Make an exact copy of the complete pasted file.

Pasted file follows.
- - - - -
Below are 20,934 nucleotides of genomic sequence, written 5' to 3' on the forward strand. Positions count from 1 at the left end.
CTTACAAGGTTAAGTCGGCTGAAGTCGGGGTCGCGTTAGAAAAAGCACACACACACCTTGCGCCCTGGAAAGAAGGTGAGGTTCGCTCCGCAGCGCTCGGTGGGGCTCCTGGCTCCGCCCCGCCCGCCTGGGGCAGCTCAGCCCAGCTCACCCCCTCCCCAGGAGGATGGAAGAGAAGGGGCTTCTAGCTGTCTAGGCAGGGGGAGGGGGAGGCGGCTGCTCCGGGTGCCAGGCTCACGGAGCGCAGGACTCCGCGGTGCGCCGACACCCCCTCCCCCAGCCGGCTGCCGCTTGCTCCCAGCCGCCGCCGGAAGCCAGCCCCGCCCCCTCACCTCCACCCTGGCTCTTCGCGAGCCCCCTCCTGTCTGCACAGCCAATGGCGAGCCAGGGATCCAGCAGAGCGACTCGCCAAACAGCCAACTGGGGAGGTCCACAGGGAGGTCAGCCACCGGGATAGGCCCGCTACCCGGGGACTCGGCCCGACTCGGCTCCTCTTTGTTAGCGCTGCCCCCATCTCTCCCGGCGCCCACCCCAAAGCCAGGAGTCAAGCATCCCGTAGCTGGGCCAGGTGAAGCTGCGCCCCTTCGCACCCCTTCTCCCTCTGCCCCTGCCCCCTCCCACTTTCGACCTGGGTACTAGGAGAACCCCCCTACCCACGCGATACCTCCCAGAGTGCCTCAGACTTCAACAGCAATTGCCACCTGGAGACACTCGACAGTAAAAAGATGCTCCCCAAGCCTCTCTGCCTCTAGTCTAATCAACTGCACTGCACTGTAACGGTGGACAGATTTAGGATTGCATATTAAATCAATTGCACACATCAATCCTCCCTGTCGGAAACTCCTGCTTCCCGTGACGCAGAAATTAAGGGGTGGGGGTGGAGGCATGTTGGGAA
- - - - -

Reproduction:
Below are 20,934 nucleotides of genomic sequence, written 5' to 3' on the forward strand. Positions count from 1 at the left end.
CTTACAAGGTTAAGTCGGCTGAAGTCGGGGTCGCGTTAGAAAAAGCACACACACACCTTGCGCCCTGGAAAGAAGGTGAGGTTCGCTCCGCAGCGCTCGGTGGGGCTCCTGGCTCCGCCCCGCCCGCCTGGGGCAGCTCAGCCCAGCTCACCCCCTCCCCAGGAGGATGGAAGAGAAGGGGCTTCTAGCTGTCTAGGCAGGGGGAGGGGGAGGCGGCTGCTCCGGGTGCCAGGCTCACGGAGCGCAGGACTCCGCGGTGCGCCGACACCCCCTCCCCCAGCCGGCTGCCGCTTGCTCCCAGCCGCCGCCGGAAGCCAGCCCCGCCCCCTCACCTCCACCCTGGCTCTTCGCGAGCCCCCTCCTGTCTGCACAGCCAATGGCGAGCCAGGGATCCAGCAGAGCGACTCGCCAAACAGCCAACTGGGGAGGTCCACAGGGAGGTCAGCCACCGGGATAGGCCCGCTACCCGGGGACTCGGCCCGACTCGGCTCCTCTTTGTTAGCGCTGCCCCCATCTCTCCCGGCGCCCACCCCAAAGCCAGGAGTCAAGCATCCCGTAGCTGGGCCAGGTGAAGCTGCGCCCCTTCGCACCCCTTCTCCCTCTGCCCCTGCCCCCTCCCACTTTCGACCTGGGTACTAGGAGAACCCCCCTACCCACGCGATACCTCCCAGAGTGCCTCAGACTTCAACAGCAATTGCCACCTGGAGACACTCGACAGTAAAAAGATGCTCCCCAAGCCTCTCTGCCTCTAGTCTAATCAACTGCACTGCACTGTAACGGTGGACAGATTTAGGATTGCATATTAAATCAATTGCACACATCAATCCTCCCTGTCGGAAACTCCTGCTTCCCGTGACGCAGAAATTAAGGGGTGGGGGTGGAGGCATGTTGGGAA